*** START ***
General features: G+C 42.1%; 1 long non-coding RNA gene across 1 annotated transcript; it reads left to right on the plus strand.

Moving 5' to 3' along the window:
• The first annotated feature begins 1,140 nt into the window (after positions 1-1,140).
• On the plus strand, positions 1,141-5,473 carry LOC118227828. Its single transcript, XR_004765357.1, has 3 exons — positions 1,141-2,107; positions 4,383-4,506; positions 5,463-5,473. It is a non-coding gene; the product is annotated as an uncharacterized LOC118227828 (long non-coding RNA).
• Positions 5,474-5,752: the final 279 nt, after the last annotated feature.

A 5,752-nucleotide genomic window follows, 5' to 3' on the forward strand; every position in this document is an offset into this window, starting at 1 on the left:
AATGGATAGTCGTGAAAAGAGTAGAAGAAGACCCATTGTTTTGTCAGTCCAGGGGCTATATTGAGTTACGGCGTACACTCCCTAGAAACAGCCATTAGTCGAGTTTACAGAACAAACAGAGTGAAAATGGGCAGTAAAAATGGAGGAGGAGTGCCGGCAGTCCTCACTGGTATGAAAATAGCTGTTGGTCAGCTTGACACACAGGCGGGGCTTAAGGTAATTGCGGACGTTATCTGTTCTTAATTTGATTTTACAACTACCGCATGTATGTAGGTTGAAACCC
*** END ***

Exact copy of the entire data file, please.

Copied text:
General features: G+C 42.1%; 1 long non-coding RNA gene across 1 annotated transcript; it reads left to right on the plus strand.

Moving 5' to 3' along the window:
• The first annotated feature begins 1,140 nt into the window (after positions 1-1,140).
• On the plus strand, positions 1,141-5,473 carry LOC118227828. Its single transcript, XR_004765357.1, has 3 exons — positions 1,141-2,107; positions 4,383-4,506; positions 5,463-5,473. It is a non-coding gene; the product is annotated as an uncharacterized LOC118227828 (long non-coding RNA).
• Positions 5,474-5,752: the final 279 nt, after the last annotated feature.

A 5,752-nucleotide genomic window follows, 5' to 3' on the forward strand; every position in this document is an offset into this window, starting at 1 on the left:
AATGGATAGTCGTGAAAAGAGTAGAAGAAGACCCATTGTTTTGTCAGTCCAGGGGCTATATTGAGTTACGGCGTACACTCCCTAGAAACAGCCATTAGTCGAGTTTACAGAACAAACAGAGTGAAAATGGGCAGTAAAAATGGAGGAGGAGTGCCGGCAGTCCTCACTGGTATGAAAATAGCTGTTGGTCAGCTTGACACACAGGCGGGGCTTAAGGTAATTGCGGACGTTATCTGTTCTTAATTTGATTTTACAACTACCGCATGTATGTAGGTTGAAACCC